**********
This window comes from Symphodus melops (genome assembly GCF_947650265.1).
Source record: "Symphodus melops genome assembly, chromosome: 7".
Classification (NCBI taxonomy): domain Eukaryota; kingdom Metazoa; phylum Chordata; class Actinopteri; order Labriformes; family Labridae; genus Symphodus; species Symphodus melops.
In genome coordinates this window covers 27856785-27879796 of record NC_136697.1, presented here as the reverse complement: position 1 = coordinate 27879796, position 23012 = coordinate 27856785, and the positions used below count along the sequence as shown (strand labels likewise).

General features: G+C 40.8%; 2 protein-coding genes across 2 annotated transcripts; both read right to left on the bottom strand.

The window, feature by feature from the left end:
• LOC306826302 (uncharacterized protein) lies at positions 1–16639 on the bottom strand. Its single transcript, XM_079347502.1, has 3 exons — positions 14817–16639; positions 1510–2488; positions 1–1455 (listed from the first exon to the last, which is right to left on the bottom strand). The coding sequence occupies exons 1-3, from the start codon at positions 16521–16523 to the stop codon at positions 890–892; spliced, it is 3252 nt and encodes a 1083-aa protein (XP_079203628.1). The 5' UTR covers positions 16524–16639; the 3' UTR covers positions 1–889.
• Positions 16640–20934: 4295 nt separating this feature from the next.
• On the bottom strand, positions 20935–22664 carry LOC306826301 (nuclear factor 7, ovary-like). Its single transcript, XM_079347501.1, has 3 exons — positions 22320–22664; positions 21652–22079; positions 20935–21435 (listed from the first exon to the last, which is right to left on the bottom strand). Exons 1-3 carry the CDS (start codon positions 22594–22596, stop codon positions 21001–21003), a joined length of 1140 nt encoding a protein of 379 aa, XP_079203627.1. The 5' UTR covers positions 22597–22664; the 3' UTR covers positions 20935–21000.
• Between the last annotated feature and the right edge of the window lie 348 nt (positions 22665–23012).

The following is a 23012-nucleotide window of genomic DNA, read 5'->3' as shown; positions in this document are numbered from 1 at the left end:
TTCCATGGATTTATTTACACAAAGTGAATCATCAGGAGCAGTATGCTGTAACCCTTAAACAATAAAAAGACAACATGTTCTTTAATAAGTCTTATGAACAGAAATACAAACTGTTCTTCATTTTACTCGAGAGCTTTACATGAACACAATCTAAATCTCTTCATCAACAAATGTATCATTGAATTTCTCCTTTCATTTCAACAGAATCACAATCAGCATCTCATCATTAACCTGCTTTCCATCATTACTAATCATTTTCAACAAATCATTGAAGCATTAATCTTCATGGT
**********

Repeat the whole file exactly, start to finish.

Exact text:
This window comes from Symphodus melops (genome assembly GCF_947650265.1).
Source record: "Symphodus melops genome assembly, chromosome: 7".
Classification (NCBI taxonomy): domain Eukaryota; kingdom Metazoa; phylum Chordata; class Actinopteri; order Labriformes; family Labridae; genus Symphodus; species Symphodus melops.
In genome coordinates this window covers 27856785-27879796 of record NC_136697.1, presented here as the reverse complement: position 1 = coordinate 27879796, position 23012 = coordinate 27856785, and the positions used below count along the sequence as shown (strand labels likewise).

General features: G+C 40.8%; 2 protein-coding genes across 2 annotated transcripts; both read right to left on the bottom strand.

The window, feature by feature from the left end:
• LOC306826302 (uncharacterized protein) lies at positions 1–16639 on the bottom strand. Its single transcript, XM_079347502.1, has 3 exons — positions 14817–16639; positions 1510–2488; positions 1–1455 (listed from the first exon to the last, which is right to left on the bottom strand). The coding sequence occupies exons 1-3, from the start codon at positions 16521–16523 to the stop codon at positions 890–892; spliced, it is 3252 nt and encodes a 1083-aa protein (XP_079203628.1). The 5' UTR covers positions 16524–16639; the 3' UTR covers positions 1–889.
• Positions 16640–20934: 4295 nt separating this feature from the next.
• On the bottom strand, positions 20935–22664 carry LOC306826301 (nuclear factor 7, ovary-like). Its single transcript, XM_079347501.1, has 3 exons — positions 22320–22664; positions 21652–22079; positions 20935–21435 (listed from the first exon to the last, which is right to left on the bottom strand). Exons 1-3 carry the CDS (start codon positions 22594–22596, stop codon positions 21001–21003), a joined length of 1140 nt encoding a protein of 379 aa, XP_079203627.1. The 5' UTR covers positions 22597–22664; the 3' UTR covers positions 20935–21000.
• Between the last annotated feature and the right edge of the window lie 348 nt (positions 22665–23012).

The following is a 23012-nucleotide window of genomic DNA, read 5'->3' as shown; positions in this document are numbered from 1 at the left end:
TTCCATGGATTTATTTACACAAAGTGAATCATCAGGAGCAGTATGCTGTAACCCTTAAACAATAAAAAGACAACATGTTCTTTAATAAGTCTTATGAACAGAAATACAAACTGTTCTTCATTTTACTCGAGAGCTTTACATGAACACAATCTAAATCTCTTCATCAACAAATGTATCATTGAATTTCTCCTTTCATTTCAACAGAATCACAATCAGCATCTCATCATTAACCTGCTTTCCATCATTACTAATCATTTTCAACAAATCATTGAAGCATTAATCTTCATGGT